Over the last two days, top officials in the De Blasio administration have been testifying before the NYC City Council about the mayor's proposals to increase affordable housing in the city through changes in zoning laws. The Mayor has promised to construct or protect 200,000 affordable housing units over the next ten years but has faced some political opposition from tenants groups, unions, and elected officials who argue that the proposals will only encourage more gentrification and high-end development while failing to meet the mayor's goals or the city's needs.
The two programs under review by the City Council, which were approved by the City Planning Commission last week, include the Mandatory Inclusionary Housing (MIH) and Zoning for Quality and Affordability (ZQA) programs.
There are two big policy proposals in MIH that would break with the current orthodoxy - setting aside affordable housing units in new developments would be mandatory and those units would be permanently affordable. As it is now, setting aside affordable units is voluntary (part of a FAR bonus program for 20% affordable units) and those units have a defined 'sunset' where they return to market rate (35 years has been the standard). These developers would be eligible for subsidies from the city and state.
The ZQA begins to touch on some points that I made in an earlier blog about zoning with proposals to encourage affordable housing by relaxing some zoning requirements for specific types of housing (including elderly housing) and incorporating the MIH proposals into the zoning code. There are also proposals to encourage better street-level design and pedestrian experience (even bankers hate all the bank branches in Manhattan).
What defines 'affordable' is usually where programs like these run into controversy, which presumably explains a lot of the protests occurring during and around the hearing. Inclusionary housing policies in the city base their definition of affordable on two factors - the income threshold to be eligible and a cap of rent-to-income percentage. Generally, as is the case with the highly controversial 421a tax exemption state law, the income level is set at 60% of the Average Median Income of the NYC region according to the US Census. The cap on rent has generally been 30% of monthly income.
The key point about AMI here is that it is based on the NYC region (which includes Westchester and Long Island) and not just the city's five boroughs. So for the purpose of policy creation, the AMI is $86,300. However, the AMI of just the city is actually $50,700. The AMI calculations are set by the US Department of Housing and Urban Development (HUD) and are obviously grossly unreflective of the nature of income in the city.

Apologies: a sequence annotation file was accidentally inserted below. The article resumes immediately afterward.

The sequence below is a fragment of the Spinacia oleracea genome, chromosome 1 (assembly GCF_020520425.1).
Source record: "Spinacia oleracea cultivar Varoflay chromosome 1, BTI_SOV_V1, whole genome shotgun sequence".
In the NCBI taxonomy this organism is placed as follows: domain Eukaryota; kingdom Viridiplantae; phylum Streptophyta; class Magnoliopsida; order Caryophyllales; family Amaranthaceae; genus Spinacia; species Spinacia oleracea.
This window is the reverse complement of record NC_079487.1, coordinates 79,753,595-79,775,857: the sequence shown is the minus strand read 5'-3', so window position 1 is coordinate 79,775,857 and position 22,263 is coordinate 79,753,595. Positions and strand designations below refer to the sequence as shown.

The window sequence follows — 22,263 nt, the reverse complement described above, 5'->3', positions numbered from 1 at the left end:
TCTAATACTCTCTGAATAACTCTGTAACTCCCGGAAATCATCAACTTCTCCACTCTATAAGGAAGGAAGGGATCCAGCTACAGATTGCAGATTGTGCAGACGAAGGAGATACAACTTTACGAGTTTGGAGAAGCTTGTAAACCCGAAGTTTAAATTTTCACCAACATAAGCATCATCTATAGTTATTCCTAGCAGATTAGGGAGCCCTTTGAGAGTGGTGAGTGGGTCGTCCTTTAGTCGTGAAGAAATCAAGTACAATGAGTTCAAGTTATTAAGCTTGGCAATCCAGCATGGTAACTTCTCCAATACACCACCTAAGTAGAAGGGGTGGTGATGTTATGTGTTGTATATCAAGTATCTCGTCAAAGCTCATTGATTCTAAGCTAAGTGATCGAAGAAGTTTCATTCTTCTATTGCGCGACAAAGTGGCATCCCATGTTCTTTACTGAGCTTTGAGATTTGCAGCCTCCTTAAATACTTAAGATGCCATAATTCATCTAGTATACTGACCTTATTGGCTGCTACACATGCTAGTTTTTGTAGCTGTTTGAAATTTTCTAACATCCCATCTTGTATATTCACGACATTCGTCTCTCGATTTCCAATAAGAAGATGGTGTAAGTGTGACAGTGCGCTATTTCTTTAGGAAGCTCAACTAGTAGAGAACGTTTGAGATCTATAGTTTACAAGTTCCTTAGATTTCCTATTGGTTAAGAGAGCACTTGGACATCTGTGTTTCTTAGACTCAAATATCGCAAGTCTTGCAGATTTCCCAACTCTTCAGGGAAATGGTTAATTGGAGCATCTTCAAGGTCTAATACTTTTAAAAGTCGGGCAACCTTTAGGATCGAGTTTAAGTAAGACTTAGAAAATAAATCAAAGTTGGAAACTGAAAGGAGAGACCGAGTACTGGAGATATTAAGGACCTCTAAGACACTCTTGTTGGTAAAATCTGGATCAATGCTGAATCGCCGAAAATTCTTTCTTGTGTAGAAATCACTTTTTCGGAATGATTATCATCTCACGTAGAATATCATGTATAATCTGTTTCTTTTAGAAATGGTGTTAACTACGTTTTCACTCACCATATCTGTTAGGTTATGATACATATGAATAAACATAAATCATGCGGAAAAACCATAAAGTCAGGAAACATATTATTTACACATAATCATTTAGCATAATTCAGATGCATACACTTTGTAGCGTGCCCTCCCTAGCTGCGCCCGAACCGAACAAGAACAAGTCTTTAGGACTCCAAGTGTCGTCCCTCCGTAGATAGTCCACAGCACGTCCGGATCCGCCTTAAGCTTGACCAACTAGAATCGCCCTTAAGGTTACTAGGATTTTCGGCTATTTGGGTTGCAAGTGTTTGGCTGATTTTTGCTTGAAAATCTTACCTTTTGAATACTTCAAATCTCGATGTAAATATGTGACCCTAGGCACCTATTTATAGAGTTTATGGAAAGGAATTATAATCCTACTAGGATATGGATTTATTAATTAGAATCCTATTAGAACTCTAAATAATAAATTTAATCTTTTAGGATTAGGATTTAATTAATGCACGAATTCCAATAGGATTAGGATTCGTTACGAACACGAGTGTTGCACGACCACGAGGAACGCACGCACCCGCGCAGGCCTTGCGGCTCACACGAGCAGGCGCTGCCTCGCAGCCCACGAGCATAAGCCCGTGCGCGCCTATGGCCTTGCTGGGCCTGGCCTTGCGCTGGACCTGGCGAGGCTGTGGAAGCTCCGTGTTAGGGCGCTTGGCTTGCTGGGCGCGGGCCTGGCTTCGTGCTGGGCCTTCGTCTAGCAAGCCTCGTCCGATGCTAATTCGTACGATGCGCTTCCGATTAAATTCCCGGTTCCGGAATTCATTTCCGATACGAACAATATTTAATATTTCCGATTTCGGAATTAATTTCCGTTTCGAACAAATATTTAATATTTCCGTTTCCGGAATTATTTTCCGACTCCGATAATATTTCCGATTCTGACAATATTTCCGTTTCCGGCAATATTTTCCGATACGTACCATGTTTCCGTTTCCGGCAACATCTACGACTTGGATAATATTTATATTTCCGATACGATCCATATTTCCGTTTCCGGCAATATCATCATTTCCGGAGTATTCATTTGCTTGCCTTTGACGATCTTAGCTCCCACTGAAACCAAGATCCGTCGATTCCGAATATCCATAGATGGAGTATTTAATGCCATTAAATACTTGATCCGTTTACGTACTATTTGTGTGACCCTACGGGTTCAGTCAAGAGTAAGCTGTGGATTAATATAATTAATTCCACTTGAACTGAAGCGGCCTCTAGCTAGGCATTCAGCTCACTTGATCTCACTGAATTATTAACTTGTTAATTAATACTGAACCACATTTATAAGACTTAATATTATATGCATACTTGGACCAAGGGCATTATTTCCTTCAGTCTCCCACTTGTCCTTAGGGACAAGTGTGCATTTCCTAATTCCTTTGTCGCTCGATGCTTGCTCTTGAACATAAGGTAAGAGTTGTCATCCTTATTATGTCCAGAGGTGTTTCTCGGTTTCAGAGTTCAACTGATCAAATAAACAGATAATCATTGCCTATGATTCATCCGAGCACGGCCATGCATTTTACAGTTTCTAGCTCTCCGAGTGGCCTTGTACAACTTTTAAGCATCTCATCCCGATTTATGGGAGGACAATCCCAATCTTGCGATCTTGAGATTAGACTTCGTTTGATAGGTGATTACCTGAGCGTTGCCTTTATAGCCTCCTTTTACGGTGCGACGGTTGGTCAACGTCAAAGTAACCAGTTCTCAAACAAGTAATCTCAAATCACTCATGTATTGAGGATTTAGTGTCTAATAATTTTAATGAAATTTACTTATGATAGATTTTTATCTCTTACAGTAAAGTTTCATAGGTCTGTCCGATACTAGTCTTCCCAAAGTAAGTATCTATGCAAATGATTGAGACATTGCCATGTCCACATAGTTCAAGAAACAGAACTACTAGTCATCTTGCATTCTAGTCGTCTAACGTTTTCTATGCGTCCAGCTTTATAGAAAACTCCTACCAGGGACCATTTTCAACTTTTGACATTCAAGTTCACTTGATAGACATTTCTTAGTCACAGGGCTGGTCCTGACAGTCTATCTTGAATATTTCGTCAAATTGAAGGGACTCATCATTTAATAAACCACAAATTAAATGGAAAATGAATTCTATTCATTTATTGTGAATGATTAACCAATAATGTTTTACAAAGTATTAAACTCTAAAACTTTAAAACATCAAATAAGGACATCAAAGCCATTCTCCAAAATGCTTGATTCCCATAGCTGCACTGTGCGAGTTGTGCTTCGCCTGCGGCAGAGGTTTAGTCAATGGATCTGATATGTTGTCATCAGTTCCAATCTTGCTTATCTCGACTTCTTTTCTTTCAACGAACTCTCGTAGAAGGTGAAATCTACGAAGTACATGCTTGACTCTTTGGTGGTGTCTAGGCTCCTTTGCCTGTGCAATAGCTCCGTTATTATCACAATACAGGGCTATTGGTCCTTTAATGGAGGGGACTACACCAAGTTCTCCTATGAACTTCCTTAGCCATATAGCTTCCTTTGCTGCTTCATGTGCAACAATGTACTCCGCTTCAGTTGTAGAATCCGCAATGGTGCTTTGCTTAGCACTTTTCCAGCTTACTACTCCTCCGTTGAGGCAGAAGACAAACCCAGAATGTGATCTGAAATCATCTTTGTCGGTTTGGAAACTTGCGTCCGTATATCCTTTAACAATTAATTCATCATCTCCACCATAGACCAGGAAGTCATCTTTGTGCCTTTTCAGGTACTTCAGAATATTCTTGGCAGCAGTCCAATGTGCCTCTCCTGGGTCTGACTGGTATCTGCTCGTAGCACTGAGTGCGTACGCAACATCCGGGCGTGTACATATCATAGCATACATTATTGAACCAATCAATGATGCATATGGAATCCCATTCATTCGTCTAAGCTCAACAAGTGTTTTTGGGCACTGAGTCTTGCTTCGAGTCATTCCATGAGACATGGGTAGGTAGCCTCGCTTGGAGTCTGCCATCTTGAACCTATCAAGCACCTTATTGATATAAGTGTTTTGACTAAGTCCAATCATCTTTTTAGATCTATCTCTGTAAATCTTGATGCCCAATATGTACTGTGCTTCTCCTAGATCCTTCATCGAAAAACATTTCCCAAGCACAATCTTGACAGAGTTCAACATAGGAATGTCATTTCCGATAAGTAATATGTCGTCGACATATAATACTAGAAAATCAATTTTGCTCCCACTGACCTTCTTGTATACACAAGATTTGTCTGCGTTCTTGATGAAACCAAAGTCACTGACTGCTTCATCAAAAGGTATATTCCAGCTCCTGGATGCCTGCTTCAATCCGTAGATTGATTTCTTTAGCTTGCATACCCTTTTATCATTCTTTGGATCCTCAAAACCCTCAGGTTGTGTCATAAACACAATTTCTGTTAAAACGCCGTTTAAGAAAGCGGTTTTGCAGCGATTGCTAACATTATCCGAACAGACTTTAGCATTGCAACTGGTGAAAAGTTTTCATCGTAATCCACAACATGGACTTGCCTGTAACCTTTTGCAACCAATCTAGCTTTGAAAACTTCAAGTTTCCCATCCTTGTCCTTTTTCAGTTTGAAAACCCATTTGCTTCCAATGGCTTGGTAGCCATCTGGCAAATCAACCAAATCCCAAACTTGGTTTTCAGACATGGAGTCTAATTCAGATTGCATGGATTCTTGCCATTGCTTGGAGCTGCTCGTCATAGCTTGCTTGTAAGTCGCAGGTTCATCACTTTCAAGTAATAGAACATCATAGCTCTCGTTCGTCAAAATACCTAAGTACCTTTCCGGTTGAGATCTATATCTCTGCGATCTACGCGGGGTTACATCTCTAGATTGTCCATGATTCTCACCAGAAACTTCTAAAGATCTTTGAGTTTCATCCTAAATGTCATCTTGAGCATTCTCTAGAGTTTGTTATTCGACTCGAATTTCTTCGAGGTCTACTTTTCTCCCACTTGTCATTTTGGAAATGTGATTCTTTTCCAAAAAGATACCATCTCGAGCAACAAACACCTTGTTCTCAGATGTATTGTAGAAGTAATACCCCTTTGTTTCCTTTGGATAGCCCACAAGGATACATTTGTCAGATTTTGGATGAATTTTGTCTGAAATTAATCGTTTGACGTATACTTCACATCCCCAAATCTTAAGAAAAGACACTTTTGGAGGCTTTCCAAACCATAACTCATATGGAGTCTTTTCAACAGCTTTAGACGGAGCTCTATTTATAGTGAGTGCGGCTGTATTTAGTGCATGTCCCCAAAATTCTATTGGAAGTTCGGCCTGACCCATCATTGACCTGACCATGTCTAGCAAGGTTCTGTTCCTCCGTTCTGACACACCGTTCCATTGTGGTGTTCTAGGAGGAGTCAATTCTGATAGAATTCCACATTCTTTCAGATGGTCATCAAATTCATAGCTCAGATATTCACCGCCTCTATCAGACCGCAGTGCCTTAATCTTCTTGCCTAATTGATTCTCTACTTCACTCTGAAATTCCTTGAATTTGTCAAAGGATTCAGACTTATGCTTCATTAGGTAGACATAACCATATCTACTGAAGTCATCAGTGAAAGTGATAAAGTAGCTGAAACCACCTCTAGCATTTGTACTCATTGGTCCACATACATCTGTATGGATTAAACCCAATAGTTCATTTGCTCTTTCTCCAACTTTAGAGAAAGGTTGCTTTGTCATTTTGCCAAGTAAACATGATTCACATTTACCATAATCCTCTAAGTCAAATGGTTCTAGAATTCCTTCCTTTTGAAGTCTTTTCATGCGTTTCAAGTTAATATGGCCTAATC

There are many people who have beef with this calculation, including Congressman Jose Serrano from the Bronx 15th District. This number egregiously distorts policy decisions and their impact on New Yorkers who are rent burdened across the entire city, but it particularly impacts low-income families concentrated in poorer parts of the city.
Mayor De Blasio is obviously aware of this (probably has beef with it too) and has outlined for developers to set aside 25% of units for residents with 60% of AMI or 30% of units for 80% of AMI among other options. However, this can't change the fact that the baseline numbers increase the cost of subsidies to the city while limiting the scope of units available to the New Yorkers most in need of assistance.
That's a point that bears repeating. The distorted AMI number masks the true needs of New Yorkers but it also totally ignores where those New Yorkers live - and where they need assistance. The AMI in Manhattan is a lot different than the Bronx, for example, but that won't mean development is going to the Bronx because it's needed there. According to an awesome report from the Furman Center, the city's current inclusionary housing program and all of its associated subsidizes only work in developments that are located in higher-rent neighborhoods to begin with. You might have heard of the "Poor Door" controversy where residents of high-end luxury buildings don't want to share entrances with the "20%" low-income residents.
The policy of removing a small fraction of poor residents from a neighborhood to live in subsidized housing in a wealthy neighborhood has long been a divisive political issue in urban politics. (Here's an interesting study from Johns Hopkins on it). I think the premise is flawed to begin with, since it relies on private developers to create new housing in areas that are economically viable and can guarantee an acceptable return. By this definition the only way new, subsidized affordable development will reach poor residents where they live is when their neighborhood becomes attractive enough to developers to build.
Trying to squeeze developers for a small fraction of affordable units in a select amount of hot neighborhoods based on faulty calculations doesn't solve the housing problem and costs the city a lot in subsidies. Though Mayor De Blasio's plan has a number of good ideas and a lot of buy-in from various stakeholders, it still relies on a premise that hasn't proven to work.
There are alternatives that could be explored. Reintroduce SROS. Explore Community Land Trusts. Or encourage local neighborhood groups that provide economic justice in underserved areas. Some of these, and many others, can surely work in NYC. It won't be one mayor or one plan or one idea that changes the game for affordable housing, but we need to encourage policy makers to consider every option. It would also help if policy makers use the most accurate data for us to work with.